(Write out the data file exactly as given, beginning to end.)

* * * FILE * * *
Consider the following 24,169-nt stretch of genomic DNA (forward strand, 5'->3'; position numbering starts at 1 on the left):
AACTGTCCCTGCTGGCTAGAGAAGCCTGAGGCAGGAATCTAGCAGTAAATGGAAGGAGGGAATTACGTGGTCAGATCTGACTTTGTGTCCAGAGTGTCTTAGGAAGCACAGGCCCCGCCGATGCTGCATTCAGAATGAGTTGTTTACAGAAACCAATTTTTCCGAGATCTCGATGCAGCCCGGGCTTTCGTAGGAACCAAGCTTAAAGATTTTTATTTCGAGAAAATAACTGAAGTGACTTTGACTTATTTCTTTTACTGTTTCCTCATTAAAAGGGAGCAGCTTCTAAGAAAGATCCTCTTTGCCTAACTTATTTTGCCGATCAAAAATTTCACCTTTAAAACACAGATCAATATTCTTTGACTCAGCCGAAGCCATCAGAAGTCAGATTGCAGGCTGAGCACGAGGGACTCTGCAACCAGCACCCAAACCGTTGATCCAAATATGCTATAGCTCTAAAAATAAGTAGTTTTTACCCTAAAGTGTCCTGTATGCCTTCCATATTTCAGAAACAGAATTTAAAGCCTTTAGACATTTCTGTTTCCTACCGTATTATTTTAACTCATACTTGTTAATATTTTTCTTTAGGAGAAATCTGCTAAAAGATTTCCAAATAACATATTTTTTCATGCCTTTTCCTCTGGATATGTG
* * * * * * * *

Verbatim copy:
Consider the following 24,169-nt stretch of genomic DNA (forward strand, 5'->3'; position numbering starts at 1 on the left):
AACTGTCCCTGCTGGCTAGAGAAGCCTGAGGCAGGAATCTAGCAGTAAATGGAAGGAGGGAATTACGTGGTCAGATCTGACTTTGTGTCCAGAGTGTCTTAGGAAGCACAGGCCCCGCCGATGCTGCATTCAGAATGAGTTGTTTACAGAAACCAATTTTTCCGAGATCTCGATGCAGCCCGGGCTTTCGTAGGAACCAAGCTTAAAGATTTTTATTTCGAGAAAATAACTGAAGTGACTTTGACTTATTTCTTTTACTGTTTCCTCATTAAAAGGGAGCAGCTTCTAAGAAAGATCCTCTTTGCCTAACTTATTTTGCCGATCAAAAATTTCACCTTTAAAACACAGATCAATATTCTTTGACTCAGCCGAAGCCATCAGAAGTCAGATTGCAGGCTGAGCACGAGGGACTCTGCAACCAGCACCCAAACCGTTGATCCAAATATGCTATAGCTCTAAAAATAAGTAGTTTTTACCCTAAAGTGTCCTGTATGCCTTCCATATTTCAGAAACAGAATTTAAAGCCTTTAGACATTTCTGTTTCCTACCGTATTATTTTAACTCATACTTGTTAATATTTTTCTTTAGGAGAAATCTGCTAAAAGATTTCCAAATAACATATTTTTTCATGCCTTTTCCTCTGGATATGTG